Jon Silversides, partner at Carter Jonas Oxford (pictured above), explains the demand for lab space from the life sciences sector across the county and assesses the knock-on effects.
We recently welcomed more than 80 guests from across Oxfordshire’s property and business community to Saïd Business School for our Oxford Spring Update, looking at life sciences and its impact on the region’s commercial and residential property markets.
Colleagues Matt Lee, head of our science and technology team, Leslie Schroeder, head of residential research, and Nicky Brook, a partner in our planning and development team, joined me to discuss the opportunities and complexities around Oxfordshire’s status as one of Europe’s most successful life sciences clusters. Although, it should also be noted, that the Oxfordshire economy includes many science sectors, outside of life sciences, such as satellite technology, EVT, battery tech, fusion energy and AI.
Life sciences companies based in Oxford received nearly $1.2 billion in funding in 2021 and almost $1.1 billion in 2022, but, as Matt pointed out, life sciences is a broad definition, comprising core biopharma, core med tech, digital health, genomics and industries associated with the supply of good and services to these businesses.
The impact of the life sciences sector on our commercial property market is substantial. Investment in companies based here continues to translate into demand for more space. And, of the average annual take up on the office and lab market over the last three years – around 300,000 sq ft – 58 per cent involved life science companies.
When looking at this rapidly evolving sector we see such a range of occupiers that a variety of stock is transacting to support their needs, including hybrid/industrial space, remodelled offices, as well as turnkey lab solutions.
However, an increasingly common theme running through these requirements is the need for space now. Businesses want to get going, so readily available stock, or the speed of its delivery, is a huge consideration. Another key dynamic relates to capital expenditure – with certainly, early-stage businesses, looking for turnkey solutions where landlords deliver the fit-out where possible.
We are seeing good rental tones in our regional markets, particularly with prime stock. In Oxford, the rental range is anything from £20 per sq ft for a hybrid building to £105 per sq ft for one of the turnkey schemes, with a lot negotiated in the middle.
Questions concerning supply – a lack of stock, on the one hand, or the potential for oversupply – are increasing, are we likely to see feast or famine? Of the former, we have no purpose-built, speculatively available stock in Oxfordshire over 10,000 sq ft and just a few smaller spaces available. A handful of buildings are being delivered to the market in September, but the 18-20-month lag for new stock has prompted many to repurpose existing office buildings.
Across Oxfordshire, we estimate a development pipeline of around 4.7 million sq ft of planned/consented/in planning space, of which circa 2.9 million sq ft falls within Oxford. Considering the average annual take-up, a possibility of a spike in delivery in 2025 is suggested by some.
More realistically, I expect a more elongated development cycle, with the planning process, energy/power constraints and practicalities surrounding obtaining vacant possession restricting delivery. Only 154,000 sq ft of new build lab stock is being delivered this year and, from our market visibility, around 500,000 sq ft of commercially available products within the next two years in Oxford.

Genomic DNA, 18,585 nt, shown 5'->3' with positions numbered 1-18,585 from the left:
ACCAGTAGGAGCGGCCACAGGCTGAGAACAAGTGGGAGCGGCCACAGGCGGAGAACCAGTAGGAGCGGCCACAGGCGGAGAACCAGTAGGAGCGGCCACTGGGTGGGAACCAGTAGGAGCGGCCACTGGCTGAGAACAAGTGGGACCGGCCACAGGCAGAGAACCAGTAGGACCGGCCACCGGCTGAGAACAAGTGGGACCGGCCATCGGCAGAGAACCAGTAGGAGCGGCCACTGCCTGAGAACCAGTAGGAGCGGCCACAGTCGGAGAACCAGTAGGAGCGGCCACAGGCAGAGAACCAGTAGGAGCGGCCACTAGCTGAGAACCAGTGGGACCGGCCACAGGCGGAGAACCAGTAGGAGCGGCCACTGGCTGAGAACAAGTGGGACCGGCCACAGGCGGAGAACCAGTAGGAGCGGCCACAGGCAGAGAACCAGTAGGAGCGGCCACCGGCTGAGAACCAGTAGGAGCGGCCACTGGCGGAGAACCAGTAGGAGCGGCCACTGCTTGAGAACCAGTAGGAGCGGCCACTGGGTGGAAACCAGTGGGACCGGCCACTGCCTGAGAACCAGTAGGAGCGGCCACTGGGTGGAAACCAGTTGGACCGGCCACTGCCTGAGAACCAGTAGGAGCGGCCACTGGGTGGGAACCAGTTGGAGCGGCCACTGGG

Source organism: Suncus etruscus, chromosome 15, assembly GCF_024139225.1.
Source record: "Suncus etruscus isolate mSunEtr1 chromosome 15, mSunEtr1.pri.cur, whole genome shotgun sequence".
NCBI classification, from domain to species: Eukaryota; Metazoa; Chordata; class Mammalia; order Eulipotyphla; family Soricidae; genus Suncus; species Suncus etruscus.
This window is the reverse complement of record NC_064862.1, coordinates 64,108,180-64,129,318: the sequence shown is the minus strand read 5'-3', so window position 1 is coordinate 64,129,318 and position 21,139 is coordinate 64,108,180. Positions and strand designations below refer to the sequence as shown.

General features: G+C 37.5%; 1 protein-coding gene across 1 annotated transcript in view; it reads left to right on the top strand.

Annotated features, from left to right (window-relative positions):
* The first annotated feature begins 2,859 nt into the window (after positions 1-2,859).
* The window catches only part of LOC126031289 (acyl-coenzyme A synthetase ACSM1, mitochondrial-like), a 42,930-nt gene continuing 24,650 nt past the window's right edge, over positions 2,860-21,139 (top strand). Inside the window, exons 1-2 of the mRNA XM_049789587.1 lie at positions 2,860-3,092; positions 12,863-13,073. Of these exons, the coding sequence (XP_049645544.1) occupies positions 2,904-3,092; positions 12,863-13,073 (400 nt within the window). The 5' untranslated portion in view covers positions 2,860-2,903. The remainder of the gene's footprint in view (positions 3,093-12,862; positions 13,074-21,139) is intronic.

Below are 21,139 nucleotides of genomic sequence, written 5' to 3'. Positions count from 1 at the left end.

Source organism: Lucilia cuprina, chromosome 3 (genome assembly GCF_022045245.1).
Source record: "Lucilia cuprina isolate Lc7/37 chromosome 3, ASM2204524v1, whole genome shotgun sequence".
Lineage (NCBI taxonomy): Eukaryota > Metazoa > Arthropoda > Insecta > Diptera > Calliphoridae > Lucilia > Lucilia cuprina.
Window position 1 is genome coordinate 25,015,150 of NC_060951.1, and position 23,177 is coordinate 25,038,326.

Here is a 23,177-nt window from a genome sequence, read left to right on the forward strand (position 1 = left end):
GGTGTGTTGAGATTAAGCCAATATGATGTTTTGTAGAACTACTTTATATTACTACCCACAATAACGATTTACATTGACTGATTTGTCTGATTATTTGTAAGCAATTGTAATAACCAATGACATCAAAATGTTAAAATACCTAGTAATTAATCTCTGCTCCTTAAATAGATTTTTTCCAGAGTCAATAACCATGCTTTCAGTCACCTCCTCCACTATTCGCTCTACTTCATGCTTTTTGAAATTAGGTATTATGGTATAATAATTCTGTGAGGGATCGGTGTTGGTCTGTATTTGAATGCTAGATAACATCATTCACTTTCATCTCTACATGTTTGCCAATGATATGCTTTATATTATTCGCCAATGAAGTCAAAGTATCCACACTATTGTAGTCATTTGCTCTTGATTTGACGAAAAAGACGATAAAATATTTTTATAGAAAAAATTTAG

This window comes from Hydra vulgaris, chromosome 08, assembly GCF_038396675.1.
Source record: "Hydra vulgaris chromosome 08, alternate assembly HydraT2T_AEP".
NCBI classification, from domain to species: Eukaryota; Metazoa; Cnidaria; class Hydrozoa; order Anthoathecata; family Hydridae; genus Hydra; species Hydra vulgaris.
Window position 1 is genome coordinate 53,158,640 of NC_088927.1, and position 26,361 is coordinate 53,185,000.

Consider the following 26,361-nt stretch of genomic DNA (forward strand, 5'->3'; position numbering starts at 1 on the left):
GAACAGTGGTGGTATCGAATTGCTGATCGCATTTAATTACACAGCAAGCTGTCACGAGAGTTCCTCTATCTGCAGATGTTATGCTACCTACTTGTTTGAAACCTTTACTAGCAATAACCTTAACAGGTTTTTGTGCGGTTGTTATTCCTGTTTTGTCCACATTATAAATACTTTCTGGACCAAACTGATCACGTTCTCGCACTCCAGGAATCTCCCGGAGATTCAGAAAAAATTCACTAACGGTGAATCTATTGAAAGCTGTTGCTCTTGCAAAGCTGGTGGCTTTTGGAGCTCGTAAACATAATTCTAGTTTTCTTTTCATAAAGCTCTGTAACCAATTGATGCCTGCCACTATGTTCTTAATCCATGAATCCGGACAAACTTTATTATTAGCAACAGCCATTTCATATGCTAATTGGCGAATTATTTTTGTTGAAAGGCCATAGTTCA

Considering the estimates of one million sq ft of demand, this year will prove key to underpinning the market. Whilst often overused – when discussing the outlook for our commercial market, the phrase, cautiously optimistic, seems apt.
That said, as Leslie and Nicky highlighted, limitations in the planning and delivery of residential stock also have the potential to restrict the growth in the region.
Oxford remains one of the most expensive places to live in the UK – 60 per cent above the national average. There are currently just 3,800 units in the pipeline within Oxford and 38,600 within the county and this lack of new build stock is likely to create further pressure on prices.
In the medium term, there are plans for schemes that will effectively co-locate alongside newer science locations such as Begbroke, Culham, Harwell and, in the longer term, Grenoble Road in Oxford, whilst the delivery of the Cowley branch line and links to expand the commuter reach will be a game changer.
Moving forward, just as with commercial stock, planners and developers need to consider the best types of spaces (ie homes) are in the right places and increase supply to meet growing lab development. There is an argument that more Build-to-Rent units could deftly meet the specific needs of many working in the life sciences sector and help stabilise rental growth, which has increased by 18 per cent since 2021.
While it would seem that we are almost at capacity, there is an awareness that we face real competition from other major national and international clusters and there is a push towards key stakeholders working more closely together to help meet demand and alleviate cost pressures.
Gallery below shows more scenes from the event at Saïd Business School.
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